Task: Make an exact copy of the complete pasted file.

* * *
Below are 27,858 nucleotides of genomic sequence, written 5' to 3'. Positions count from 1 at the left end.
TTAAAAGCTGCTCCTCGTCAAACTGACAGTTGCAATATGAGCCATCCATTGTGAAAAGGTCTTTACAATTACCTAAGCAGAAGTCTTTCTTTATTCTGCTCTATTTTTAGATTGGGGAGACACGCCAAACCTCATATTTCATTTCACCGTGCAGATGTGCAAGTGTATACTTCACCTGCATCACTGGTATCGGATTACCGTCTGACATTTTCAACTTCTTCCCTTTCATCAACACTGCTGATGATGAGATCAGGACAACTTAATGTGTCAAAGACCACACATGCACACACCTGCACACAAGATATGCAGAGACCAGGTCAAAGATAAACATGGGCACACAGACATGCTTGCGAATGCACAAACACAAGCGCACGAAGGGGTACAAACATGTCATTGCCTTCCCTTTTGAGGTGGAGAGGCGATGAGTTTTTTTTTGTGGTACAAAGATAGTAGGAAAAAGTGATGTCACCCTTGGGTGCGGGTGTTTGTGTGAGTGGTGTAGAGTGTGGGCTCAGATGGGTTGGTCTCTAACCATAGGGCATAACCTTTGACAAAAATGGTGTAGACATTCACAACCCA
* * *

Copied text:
Below are 27,858 nucleotides of genomic sequence, written 5' to 3'. Positions count from 1 at the left end.
TTAAAAGCTGCTCCTCGTCAAACTGACAGTTGCAATATGAGCCATCCATTGTGAAAAGGTCTTTACAATTACCTAAGCAGAAGTCTTTCTTTATTCTGCTCTATTTTTAGATTGGGGAGACACGCCAAACCTCATATTTCATTTCACCGTGCAGATGTGCAAGTGTATACTTCACCTGCATCACTGGTATCGGATTACCGTCTGACATTTTCAACTTCTTCCCTTTCATCAACACTGCTGATGATGAGATCAGGACAACTTAATGTGTCAAAGACCACACATGCACACACCTGCACACAAGATATGCAGAGACCAGGTCAAAGATAAACATGGGCACACAGACATGCTTGCGAATGCACAAACACAAGCGCACGAAGGGGTACAAACATGTCATTGCCTTCCCTTTTGAGGTGGAGAGGCGATGAGTTTTTTTTTGTGGTACAAAGATAGTAGGAAAAAGTGATGTCACCCTTGGGTGCGGGTGTTTGTGTGAGTGGTGTAGAGTGTGGGCTCAGATGGGTTGGTCTCTAACCATAGGGCATAACCTTTGACAAAAATGGTGTAGACATTCACAACCCA